Patients Who Receive Information About the Importance of Safe Disposal are Three Times More Likely to Dispose of Unused Prescription Opioid Medications
Survey study sponsored by Purdue Pharma and published in the Journal of Pain Research
examines factors that contribute to the safe disposal of opioids
STAMFORD, Conn., February 20, 2019 — Purdue Pharma L.P. today announced the publication of a survey study that found one-third of patients disposed of their unused opioid medication, and those who received education about the importance of safe disposal were approximately three times more likely to do so. The survey study, which was undertaken to inform the design of future drug take-back programs by gaining a better understanding of drivers of drug disposal behavior, was sponsored by Purdue and recently published in the peer-reviewed Journal of Pain Research.1
“The findings of this survey study highlight the importance of effective drug take-back programs in helping prevent prescription opioid diversion,” said Daniel Buffington, PharmD, MBA, president & practice director, Clinical Pharmacology Services and lead study author. “We believe these data offer valuable and actionable insights that have the potential to drive marked improvements in safe disposal practices.”
The cross-sectional survey study was conducted from September 2016 to October 2016 and assessed the self-reported behaviors, drivers, and barriers of the disposal of unused opioid medication among 152 respondents. All survey study participants had a history of acute or chronic pain, had been treated with prescription opioid medication within the preceding two years, and had unused opioid medication.
“Purdue is pleased to support and participate in this important research that shows a clear need to continue patient education and increase awareness of proper opioid medication disposal methods,” said Thomas Alfieri, PhD, director, Medical Affairs Strategic Research, Purdue Pharma and study co-author. “By identifying potential areas for education and improvement in drug take-back programs, efforts may be made to increase patients’ utilization of them, which may help to reduce the incidence of opioid misuse and accidental poisoning.”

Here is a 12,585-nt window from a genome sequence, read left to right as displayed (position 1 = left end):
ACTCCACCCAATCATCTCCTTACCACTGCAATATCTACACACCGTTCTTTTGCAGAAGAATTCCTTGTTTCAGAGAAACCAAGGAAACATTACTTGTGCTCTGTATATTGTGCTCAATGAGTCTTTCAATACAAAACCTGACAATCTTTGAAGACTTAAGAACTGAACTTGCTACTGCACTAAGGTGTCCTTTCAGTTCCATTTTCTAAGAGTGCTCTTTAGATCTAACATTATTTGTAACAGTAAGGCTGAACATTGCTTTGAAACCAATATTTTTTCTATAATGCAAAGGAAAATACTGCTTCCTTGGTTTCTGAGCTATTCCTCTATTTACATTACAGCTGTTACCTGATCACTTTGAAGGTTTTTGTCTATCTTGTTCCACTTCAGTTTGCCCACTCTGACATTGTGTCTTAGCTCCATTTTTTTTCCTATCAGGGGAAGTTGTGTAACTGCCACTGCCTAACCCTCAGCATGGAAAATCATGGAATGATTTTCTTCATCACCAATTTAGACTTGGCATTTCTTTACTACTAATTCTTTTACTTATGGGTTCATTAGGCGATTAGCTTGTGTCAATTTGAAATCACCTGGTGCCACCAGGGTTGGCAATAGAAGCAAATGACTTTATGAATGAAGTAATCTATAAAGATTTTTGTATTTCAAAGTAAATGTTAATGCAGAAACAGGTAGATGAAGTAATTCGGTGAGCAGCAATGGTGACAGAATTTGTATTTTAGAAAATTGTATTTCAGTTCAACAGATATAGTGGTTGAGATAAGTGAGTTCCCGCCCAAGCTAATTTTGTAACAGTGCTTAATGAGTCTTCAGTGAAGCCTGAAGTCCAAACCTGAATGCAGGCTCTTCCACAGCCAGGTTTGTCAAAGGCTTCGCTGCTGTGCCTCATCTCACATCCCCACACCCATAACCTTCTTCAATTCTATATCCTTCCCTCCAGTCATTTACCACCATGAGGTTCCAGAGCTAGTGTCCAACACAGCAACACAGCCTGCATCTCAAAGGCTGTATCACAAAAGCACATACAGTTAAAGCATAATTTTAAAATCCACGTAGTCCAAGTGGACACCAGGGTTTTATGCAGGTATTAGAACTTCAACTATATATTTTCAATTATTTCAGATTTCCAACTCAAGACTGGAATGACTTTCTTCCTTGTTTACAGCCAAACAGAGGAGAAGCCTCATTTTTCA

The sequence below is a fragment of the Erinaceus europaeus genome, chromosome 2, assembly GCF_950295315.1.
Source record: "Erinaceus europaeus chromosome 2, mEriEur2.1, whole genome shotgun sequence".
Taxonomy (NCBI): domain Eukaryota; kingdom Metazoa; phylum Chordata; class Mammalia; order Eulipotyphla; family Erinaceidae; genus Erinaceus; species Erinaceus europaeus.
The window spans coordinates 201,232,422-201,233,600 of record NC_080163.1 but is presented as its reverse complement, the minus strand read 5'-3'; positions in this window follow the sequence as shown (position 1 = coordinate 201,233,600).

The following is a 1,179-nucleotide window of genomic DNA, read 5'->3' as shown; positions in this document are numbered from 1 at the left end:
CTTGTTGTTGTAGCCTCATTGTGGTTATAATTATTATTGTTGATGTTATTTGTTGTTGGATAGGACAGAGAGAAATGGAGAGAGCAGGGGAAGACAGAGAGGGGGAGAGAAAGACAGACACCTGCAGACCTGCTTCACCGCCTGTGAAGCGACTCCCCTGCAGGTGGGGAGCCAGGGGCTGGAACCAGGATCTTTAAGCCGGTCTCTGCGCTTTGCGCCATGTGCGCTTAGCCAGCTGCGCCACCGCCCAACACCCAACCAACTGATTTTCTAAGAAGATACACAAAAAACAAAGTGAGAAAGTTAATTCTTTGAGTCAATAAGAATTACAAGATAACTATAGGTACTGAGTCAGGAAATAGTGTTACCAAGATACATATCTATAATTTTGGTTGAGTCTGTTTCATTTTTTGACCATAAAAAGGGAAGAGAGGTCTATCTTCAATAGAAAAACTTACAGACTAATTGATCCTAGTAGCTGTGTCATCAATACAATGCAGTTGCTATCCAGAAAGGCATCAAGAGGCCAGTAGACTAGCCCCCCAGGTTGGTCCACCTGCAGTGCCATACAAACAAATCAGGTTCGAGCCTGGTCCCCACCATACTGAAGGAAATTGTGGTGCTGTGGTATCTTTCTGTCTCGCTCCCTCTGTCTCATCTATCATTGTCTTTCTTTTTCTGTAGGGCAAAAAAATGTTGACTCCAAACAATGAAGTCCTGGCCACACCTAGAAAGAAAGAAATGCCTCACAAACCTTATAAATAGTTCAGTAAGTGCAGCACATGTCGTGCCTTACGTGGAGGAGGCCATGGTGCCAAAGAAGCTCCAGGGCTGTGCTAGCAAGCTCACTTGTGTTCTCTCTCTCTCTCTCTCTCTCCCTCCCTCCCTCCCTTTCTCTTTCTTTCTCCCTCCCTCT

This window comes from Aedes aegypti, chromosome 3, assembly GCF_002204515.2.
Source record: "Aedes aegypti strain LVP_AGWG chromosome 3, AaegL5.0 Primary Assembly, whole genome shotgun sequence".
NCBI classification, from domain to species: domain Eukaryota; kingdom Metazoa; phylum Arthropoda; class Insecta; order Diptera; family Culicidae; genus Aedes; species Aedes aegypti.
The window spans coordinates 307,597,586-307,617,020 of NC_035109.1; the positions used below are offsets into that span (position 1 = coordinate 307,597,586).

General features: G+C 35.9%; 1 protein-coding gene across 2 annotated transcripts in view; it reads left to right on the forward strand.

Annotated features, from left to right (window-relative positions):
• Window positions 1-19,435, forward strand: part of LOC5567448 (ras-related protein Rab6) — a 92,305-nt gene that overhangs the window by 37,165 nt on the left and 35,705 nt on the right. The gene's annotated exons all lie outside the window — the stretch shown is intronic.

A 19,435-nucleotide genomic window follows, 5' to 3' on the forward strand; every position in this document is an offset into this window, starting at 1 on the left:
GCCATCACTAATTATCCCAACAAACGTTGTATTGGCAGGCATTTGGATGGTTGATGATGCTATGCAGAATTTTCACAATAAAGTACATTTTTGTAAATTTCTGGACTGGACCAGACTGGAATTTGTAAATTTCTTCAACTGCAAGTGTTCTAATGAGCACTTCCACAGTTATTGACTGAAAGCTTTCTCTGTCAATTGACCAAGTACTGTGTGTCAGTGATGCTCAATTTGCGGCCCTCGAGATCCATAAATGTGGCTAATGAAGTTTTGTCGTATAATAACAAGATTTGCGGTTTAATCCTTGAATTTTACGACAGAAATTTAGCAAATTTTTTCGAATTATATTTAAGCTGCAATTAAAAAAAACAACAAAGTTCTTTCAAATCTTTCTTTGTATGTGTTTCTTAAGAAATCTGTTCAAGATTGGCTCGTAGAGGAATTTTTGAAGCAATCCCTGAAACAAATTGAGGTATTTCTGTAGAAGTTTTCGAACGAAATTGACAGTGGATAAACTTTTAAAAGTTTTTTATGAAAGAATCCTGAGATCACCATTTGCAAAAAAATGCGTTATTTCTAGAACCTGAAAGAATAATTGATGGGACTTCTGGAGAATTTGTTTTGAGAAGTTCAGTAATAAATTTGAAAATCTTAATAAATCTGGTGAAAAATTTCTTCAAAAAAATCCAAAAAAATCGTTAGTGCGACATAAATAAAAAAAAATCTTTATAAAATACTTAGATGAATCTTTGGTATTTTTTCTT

Survey questions addressed history of disposing of unused opioid medication, motivations for disposing of or keeping leftover opioid medication, beliefs about incentives used to promote safe disposal, and barriers to using medication take-back programs.
Overall, 33 percent (n=50) of surveyed patients reported that they disposed of their unused opioid medication. However, patients who received information about the importance of and methods for appropriate medication disposal were almost three times more likely to report disposing of unused opioid medication compared to those who did not receive such information. The most frequently reported methods for disposal were via a drug disposal kiosk or other local take-back program (50 percent; n=25) and flushing the medication down the toilet (26 percent; n=13).
Forty percent (n=60) of patients reported they received information about the importance of properly disposing of unused opioid medication, and a similar proportion of patients (36.2 percent) reported that they received information about appropriate methods for disposing of unused medication.
Patients who disposed of unused opioids reported doing so as part of a routine practice of disposing of all excess medication, an awareness of the risks posed by unused opioids, or with instruction from a trusted healthcare provider. For patients who kept their unused opioid medication, the greatest influencing factor was a desire to have the medication on-hand should they need it in the future.
Selection bias, resulting from the use of a research panel and the limited demographic data collected, is inherent in this survey study, and the respondents may not be representative of all patients who have unused opioid medication. Additionally, the validity of the data collected relied on the accuracy of self-reporting, and the nature of the survey questions may have resulted in respondents feeling pressure to respond in a way reflecting socially desirable behavior. Additional research and analysis would provide additional insights regarding effective patient motivation factors surrounding opioid disposal.
Purdue supports the responsible use and disposal of all prescription medications, including opioids. For additional information, please visit https://www.purduepharma.com/patients-caregivers/responsible-use-of-opioids/.
About Purdue Pharma L.P.
Purdue Pharma and its subsidiaries develop and provide prescription medicines that meet the evolving needs of healthcare professionals, patients, and caregivers. We were founded by physicians and are currently led by a physician. Beyond our efforts to provide quality medications, Purdue Pharma is committed to supporting national, regional and local collaborations to drive innovations in patient care while also continuing our efforts to address the opioid crisis.
Purdue established Imbrium Therapeutics to further advance its emerging portfolio and develop its pipeline in the areas of CNS, non-opioid pain medicines, and select oncology through internal research, strategic collaborations and partnerships. Other Purdue subsidiaries include Greenfield Bioventures. For more information, please visit www.purduepharma.com.
1 Buffington DE, et al. Understanding factors that contribute to the disposal of unused opioid medication. Journal of Pain Research. 2019;(12):1–8.
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